Throughout Annabelle Gurwitch's book of essays about life for women on the edge of 50, I See You Made an Effort, she references several terms that are gradually or quickly catching on in contemporary conversation. Here are some examples.
Boomeritis refers to injuries in older athletes, especially Baby Boomers, born at the end of World War II when there was a marked increase in the birthrate. As this generation began turning 40 and 50, there was a significant rise of injuries and ailments. In 1999, Dr. Nicholas A DiNubile, an orthopedic surgeon at the Hospital of the University of Pennsylvania, coined a term for these events, Boomeritis. In an article in The New York Times, DiNubile said, "Baby boomers are falling apart—developing tendinitis, bursitis, arthritis and 'fix-me-itis,' the idea that modern medicine can fix anything. It's much better to prevent things than to have to try to fix them."
Cosmeceuticals is a term that combines cosmetics and pharmaceuticals. An example would be adding an antioxidant, like Vitamin C, to a lotion or cream. In Gurwitch's book, the products contain ingredients ranging from algae to jojoba. They promise everything "from age-defying renewal to tightening, toning, repairing, rejuvenating and stimulating." The descriptions alone, she contends, can "restore your faith in the value of a liberal arts degree."
Cosmeceuticals are not subject to approval by the U.S. Food and Drug Administration. According to dermatologist Patricia K. Farris, who offered her opinions to the American Academy of Dermatology, the claims of these products may be "greatly exaggerated." She also notes that, though there is great demand by consumers for cosmeceuticals that contain natural or organic ingredients, the belief that these ingredients are safer than synthetic ones is not valid. No scientific data supports this claim.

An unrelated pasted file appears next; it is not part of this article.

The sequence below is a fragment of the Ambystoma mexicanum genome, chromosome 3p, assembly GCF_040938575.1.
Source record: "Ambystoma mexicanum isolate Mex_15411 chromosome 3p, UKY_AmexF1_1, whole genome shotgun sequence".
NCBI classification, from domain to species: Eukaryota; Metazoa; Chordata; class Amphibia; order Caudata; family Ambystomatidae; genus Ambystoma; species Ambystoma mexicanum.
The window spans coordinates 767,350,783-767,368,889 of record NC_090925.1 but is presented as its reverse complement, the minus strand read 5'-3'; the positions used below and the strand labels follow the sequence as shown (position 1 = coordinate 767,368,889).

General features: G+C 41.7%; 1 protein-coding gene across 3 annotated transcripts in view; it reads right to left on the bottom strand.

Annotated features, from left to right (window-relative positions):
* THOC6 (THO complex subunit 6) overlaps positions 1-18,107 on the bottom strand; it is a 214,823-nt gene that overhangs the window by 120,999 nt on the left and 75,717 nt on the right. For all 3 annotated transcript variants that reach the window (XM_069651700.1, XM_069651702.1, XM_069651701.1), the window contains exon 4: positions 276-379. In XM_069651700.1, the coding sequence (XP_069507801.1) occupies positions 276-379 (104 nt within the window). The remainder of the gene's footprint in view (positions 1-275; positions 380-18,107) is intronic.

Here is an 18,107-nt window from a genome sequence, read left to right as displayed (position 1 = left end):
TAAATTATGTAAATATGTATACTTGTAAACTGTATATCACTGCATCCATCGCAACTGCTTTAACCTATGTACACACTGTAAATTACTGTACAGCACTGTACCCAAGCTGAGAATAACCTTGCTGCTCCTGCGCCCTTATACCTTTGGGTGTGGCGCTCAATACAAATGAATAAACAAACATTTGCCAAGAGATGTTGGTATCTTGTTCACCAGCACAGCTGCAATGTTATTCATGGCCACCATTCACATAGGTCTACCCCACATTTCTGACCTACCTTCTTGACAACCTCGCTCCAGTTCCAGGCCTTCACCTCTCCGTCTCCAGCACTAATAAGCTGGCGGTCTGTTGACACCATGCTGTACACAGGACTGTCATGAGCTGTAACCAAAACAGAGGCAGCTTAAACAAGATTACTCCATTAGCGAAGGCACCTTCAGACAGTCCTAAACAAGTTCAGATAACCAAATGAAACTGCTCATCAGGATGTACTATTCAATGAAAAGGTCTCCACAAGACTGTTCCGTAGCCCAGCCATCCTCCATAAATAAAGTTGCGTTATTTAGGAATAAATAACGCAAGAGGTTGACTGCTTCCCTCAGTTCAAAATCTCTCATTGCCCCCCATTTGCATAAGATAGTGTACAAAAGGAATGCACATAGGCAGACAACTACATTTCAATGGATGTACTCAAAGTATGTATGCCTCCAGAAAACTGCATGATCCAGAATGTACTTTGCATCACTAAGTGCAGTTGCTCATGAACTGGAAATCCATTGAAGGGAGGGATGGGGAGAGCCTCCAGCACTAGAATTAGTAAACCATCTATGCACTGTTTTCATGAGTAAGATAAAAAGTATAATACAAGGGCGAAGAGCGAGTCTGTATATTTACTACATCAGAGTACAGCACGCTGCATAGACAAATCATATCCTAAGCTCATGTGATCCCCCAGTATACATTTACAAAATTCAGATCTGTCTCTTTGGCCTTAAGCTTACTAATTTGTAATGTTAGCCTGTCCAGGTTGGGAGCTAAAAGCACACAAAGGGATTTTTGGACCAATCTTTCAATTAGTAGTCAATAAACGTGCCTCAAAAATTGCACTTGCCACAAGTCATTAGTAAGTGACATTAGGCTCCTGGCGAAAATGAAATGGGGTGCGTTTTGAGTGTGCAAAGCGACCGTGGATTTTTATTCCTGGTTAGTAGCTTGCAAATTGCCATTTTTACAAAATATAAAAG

The Lipstick Effect is the theory that during long periods of recession or economic downturn, women will forgo big-ticket luxury items and find material comfort in smaller indulgences, like lipstick. According to an article in The New York Times, the theory was once proposed by the chairman of Estee Lauder Companies. After the 2001 terrorist attacks deflated the economy, Leonard Lauder noticed his company was selling more lipstick than usual and hypothesized that lipstick purchases were a good way to judge the economy. In shaky times, he said, sales increase as women boost their mood with inexpensive lipstick purchases instead of $500 slingbacks.
Cougar is a term that generally refers to an older woman (some sources consider 30 to be older, while others use 40 plus as the benchmark) who seeks sexual relations with a significantly younger man. The Graduate with Dustin Hoffman and Anne Bancroft is one example, though Gurwitch reminds us that Bancroft was only six years older than Hoffman when she played his seductress. The author also notes that she hates the term, since there isn't a name for men who date younger women. "It's just considered normal," she writes.
Illustration from The Swiss Skin Center
This article was originally published in April 2014, and has been updated for the
February 2015 paperback release.
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